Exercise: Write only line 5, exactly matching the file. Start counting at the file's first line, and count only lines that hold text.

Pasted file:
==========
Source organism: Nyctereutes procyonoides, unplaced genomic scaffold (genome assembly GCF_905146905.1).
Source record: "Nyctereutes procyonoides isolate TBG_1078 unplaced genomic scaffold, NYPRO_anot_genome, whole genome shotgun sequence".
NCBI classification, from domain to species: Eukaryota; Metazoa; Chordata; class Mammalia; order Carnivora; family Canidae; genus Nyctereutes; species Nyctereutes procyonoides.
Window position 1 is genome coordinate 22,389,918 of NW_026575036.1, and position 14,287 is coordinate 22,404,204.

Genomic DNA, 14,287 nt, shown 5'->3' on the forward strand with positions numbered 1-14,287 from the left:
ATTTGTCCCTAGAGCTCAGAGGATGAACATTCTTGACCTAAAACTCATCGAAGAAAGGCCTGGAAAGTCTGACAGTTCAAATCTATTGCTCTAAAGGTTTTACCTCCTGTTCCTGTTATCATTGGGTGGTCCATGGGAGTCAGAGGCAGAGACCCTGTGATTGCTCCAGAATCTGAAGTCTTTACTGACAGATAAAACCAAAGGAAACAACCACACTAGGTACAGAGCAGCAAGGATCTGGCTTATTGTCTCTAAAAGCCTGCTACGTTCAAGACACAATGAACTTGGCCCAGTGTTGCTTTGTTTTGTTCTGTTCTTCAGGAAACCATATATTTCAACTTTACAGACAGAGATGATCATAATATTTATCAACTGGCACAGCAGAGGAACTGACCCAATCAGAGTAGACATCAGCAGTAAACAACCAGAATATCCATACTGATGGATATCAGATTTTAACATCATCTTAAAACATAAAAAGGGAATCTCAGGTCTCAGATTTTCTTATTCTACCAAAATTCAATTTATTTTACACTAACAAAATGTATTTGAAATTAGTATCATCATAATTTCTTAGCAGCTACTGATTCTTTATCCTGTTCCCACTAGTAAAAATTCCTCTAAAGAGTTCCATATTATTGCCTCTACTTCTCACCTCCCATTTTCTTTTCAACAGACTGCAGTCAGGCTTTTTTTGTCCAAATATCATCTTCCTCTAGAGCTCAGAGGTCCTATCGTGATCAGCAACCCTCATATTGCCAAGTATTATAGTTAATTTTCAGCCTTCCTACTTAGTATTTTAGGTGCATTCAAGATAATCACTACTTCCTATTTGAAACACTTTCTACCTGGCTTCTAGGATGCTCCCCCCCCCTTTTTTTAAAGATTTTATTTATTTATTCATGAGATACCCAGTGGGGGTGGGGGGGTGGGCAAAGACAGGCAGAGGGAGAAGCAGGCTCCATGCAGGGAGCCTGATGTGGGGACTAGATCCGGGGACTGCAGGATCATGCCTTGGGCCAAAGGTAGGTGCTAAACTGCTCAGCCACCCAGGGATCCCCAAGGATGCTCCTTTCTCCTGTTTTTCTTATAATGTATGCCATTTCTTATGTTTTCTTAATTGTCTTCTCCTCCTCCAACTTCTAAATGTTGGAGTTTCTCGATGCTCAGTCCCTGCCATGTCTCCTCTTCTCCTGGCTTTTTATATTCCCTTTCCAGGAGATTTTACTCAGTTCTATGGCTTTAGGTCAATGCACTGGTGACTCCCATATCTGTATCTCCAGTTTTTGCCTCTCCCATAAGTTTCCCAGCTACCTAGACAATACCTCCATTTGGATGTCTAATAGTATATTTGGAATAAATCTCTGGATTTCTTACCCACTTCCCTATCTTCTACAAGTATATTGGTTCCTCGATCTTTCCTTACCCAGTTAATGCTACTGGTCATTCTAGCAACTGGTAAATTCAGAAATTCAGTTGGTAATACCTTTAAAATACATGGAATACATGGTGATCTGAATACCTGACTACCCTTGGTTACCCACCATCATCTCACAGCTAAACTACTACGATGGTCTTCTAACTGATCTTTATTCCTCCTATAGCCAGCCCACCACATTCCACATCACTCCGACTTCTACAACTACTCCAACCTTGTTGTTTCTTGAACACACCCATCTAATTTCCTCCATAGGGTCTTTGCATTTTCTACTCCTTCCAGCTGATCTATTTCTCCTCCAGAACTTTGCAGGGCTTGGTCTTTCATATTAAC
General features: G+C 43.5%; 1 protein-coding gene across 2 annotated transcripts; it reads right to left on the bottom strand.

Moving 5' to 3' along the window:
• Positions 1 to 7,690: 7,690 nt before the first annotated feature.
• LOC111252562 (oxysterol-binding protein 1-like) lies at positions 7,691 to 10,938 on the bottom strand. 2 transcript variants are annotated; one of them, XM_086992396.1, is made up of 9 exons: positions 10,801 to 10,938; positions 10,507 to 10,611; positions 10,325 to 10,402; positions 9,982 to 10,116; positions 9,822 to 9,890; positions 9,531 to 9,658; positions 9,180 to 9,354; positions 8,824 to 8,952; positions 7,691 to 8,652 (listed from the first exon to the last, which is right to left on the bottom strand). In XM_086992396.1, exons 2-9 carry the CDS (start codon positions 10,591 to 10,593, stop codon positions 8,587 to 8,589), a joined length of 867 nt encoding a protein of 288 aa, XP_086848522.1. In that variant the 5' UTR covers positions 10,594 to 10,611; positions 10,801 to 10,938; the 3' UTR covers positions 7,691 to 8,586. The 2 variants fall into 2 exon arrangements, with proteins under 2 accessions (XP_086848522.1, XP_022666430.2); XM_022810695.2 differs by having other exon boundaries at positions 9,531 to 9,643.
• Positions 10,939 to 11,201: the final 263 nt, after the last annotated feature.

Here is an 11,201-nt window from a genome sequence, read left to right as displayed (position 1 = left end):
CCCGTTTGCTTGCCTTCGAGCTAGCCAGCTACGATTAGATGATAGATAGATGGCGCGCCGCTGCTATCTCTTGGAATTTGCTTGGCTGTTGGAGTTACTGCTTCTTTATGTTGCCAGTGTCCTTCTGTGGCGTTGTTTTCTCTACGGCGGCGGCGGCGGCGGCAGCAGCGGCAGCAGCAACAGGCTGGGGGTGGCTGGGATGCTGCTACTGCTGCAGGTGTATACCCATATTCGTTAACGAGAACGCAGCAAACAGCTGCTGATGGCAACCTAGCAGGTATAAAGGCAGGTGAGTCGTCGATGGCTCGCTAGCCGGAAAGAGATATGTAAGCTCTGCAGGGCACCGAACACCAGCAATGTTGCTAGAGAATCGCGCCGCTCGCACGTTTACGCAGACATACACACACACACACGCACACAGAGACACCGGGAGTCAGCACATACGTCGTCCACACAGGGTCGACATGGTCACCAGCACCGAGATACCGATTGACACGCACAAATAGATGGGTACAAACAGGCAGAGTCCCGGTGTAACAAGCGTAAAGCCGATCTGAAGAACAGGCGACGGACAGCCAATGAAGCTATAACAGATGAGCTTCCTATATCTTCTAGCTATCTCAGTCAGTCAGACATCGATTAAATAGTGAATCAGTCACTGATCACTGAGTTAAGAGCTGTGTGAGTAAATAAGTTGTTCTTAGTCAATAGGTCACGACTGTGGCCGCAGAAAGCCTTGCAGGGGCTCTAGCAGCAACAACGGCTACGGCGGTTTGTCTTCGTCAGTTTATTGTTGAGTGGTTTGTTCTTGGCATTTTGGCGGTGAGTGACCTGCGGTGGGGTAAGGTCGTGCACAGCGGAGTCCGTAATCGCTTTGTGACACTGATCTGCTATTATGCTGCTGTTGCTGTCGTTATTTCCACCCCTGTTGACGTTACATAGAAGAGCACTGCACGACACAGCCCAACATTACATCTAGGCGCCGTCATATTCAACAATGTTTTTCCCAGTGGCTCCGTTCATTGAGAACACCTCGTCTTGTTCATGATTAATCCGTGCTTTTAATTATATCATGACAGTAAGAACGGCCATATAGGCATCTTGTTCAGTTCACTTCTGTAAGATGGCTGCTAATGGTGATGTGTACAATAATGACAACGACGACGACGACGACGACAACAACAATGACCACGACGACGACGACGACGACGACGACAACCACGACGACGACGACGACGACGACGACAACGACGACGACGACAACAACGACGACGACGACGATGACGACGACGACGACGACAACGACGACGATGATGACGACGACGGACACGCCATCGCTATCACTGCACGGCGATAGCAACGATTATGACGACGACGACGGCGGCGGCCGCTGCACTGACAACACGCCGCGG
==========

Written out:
Genomic DNA, 14,287 nt, shown 5'->3' on the forward strand with positions numbered 1-14,287 from the left: